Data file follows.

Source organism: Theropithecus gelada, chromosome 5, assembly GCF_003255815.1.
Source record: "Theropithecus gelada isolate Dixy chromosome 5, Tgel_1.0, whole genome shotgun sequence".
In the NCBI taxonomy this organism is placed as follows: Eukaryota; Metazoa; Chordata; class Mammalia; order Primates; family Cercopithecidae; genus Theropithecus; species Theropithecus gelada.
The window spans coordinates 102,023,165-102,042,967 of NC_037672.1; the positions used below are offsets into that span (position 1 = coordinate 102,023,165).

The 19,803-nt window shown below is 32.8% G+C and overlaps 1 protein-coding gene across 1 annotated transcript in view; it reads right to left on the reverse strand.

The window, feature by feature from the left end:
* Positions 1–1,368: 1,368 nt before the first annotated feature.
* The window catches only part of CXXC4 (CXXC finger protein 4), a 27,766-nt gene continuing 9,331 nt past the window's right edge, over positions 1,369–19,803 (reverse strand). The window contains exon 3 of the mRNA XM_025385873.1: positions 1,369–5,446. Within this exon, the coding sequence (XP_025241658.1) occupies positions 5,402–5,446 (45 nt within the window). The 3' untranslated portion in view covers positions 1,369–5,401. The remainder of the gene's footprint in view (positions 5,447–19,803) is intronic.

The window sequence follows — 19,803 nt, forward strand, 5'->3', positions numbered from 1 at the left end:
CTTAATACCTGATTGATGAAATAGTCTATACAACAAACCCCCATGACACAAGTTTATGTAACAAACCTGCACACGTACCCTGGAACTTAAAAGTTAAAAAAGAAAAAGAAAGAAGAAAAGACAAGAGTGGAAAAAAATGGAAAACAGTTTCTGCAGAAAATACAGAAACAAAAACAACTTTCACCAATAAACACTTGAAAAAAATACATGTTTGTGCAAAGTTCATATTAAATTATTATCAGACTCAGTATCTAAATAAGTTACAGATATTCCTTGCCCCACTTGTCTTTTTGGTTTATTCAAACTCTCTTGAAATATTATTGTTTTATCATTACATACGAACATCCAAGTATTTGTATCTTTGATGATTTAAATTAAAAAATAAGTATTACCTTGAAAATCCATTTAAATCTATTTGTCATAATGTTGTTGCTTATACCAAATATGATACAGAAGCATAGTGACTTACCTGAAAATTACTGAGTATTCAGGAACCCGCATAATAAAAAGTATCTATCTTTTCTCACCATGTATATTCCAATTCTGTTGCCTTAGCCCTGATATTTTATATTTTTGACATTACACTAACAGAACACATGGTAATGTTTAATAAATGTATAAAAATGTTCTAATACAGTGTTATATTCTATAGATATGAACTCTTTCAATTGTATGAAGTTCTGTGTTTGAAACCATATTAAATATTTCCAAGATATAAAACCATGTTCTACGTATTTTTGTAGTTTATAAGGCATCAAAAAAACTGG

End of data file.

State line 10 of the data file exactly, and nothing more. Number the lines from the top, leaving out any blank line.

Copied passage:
CTTAATACCTGATTGATGAAATAGTCTATACAACAAACCCCCATGACACAAGTTTATGTAACAAACCTGCACACGTACCCTGGAACTTAAAAGTTAAAAAAGAAAAAGAAAGAAGAAAAGACAAGAGTGGAAAAAAATGGAAAACAGTTTCTGCAGAAAATACAGAAACAAAAACAACTTTCACCAATAAACACTTGAAAAAAATACATGTTTGTGCAAAGTTCATATTAAATTATTATCAGACTCAGTATCTAAATAAGTTACAGATATTCCTTGCCCCACTTGTCTTTTTGGTTTATTCAAACTCTCTTGAAATATTATTGTTTTATCATTACATACGAACATCCAAGTATTTGTATCTTTGATGATTTAAATTAAAAAATAAGTATTACCTTGAAAATCCATTTAAATCTATTTGTCATAATGTTGTTGCTTATACCAAATATGATACAGAAGCATAGTGACTTACCTGAAAATTACTGAGTATTCAGGAACCCGCATAATAAAAAGTATCTATCTTTTCTCACCATGTATATTCCAATTCTGTTGCCTTAGCCCTGATATTTTATATTTTTGACATTACACTAACAGAACACATGGTAATGTTTAATAAATGTATAAAAATGTTCTAATACAGTGTTATATTCTATAGATATGAACTCTTTCAATTGTATGAAGTTCTGTGTTTGAAACCATATTAAATATTTCCAAGATATAAAACCATGTTCTACGTATTTTTGTAGTTTATAAGGCATCAAAAAAACTGG